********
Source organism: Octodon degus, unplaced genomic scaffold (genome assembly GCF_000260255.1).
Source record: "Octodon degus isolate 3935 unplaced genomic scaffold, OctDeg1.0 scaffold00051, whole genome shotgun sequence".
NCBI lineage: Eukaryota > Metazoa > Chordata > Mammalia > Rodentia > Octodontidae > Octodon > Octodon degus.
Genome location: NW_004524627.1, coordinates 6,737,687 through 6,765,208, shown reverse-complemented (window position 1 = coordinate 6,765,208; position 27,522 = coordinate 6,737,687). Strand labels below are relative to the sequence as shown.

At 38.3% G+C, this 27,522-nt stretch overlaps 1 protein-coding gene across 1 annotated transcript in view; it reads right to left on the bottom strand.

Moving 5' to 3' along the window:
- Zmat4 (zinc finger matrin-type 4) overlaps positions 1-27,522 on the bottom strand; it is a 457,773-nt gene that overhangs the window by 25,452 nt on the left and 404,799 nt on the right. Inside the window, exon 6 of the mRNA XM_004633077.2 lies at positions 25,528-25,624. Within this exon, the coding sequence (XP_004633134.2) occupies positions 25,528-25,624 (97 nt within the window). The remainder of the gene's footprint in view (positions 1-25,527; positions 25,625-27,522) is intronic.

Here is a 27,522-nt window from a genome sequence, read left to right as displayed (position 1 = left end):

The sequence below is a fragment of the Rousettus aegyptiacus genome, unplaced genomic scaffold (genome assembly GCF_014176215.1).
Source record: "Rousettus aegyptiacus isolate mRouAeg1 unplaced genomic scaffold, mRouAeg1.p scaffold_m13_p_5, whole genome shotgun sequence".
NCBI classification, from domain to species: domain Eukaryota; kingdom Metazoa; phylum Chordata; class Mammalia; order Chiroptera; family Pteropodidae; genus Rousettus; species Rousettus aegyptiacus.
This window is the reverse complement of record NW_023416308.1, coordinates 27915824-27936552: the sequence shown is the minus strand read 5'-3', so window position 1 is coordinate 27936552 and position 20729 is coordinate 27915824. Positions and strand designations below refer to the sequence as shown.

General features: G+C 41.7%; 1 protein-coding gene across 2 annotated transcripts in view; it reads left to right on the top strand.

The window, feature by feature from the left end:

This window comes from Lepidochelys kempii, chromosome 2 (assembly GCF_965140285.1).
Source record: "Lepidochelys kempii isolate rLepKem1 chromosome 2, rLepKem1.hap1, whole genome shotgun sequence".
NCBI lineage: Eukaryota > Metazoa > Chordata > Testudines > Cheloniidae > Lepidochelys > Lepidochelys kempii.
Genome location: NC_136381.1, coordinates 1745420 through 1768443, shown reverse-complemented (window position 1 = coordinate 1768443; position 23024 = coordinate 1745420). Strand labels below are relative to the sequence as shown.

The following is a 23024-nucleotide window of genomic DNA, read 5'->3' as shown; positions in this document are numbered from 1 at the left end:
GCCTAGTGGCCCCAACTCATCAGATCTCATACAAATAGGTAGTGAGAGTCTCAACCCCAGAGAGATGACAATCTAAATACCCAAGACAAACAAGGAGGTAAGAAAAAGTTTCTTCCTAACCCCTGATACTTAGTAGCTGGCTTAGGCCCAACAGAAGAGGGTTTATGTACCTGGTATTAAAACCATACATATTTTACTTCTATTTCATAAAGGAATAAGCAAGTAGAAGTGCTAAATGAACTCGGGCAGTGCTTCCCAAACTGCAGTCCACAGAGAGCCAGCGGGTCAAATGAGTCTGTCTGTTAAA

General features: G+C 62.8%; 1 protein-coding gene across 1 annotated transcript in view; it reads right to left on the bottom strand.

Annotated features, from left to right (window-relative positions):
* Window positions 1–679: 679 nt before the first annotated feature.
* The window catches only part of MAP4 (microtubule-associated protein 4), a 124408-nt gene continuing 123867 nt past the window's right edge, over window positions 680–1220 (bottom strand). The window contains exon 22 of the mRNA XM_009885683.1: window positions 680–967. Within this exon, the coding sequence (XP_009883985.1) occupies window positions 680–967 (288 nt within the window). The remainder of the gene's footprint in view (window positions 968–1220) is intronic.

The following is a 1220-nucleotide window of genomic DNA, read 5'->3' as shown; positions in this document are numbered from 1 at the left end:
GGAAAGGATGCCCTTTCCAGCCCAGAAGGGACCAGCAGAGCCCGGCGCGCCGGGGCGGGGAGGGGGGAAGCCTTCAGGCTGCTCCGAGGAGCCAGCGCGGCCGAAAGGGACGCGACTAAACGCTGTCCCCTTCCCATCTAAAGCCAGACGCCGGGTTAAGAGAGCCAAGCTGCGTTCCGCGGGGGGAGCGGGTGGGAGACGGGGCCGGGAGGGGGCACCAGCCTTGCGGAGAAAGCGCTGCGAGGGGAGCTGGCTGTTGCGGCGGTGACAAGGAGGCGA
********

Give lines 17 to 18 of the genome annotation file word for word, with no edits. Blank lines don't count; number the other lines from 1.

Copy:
NCBI lineage: Eukaryota > Metazoa > Chordata > Testudines > Cheloniidae > Lepidochelys > Lepidochelys kempii.
Genome location: NC_136381.1, coordinates 1745420 through 1768443, shown reverse-complemented (window position 1 = coordinate 1768443; position 23024 = coordinate 1745420). Strand labels below are relative to the sequence as shown.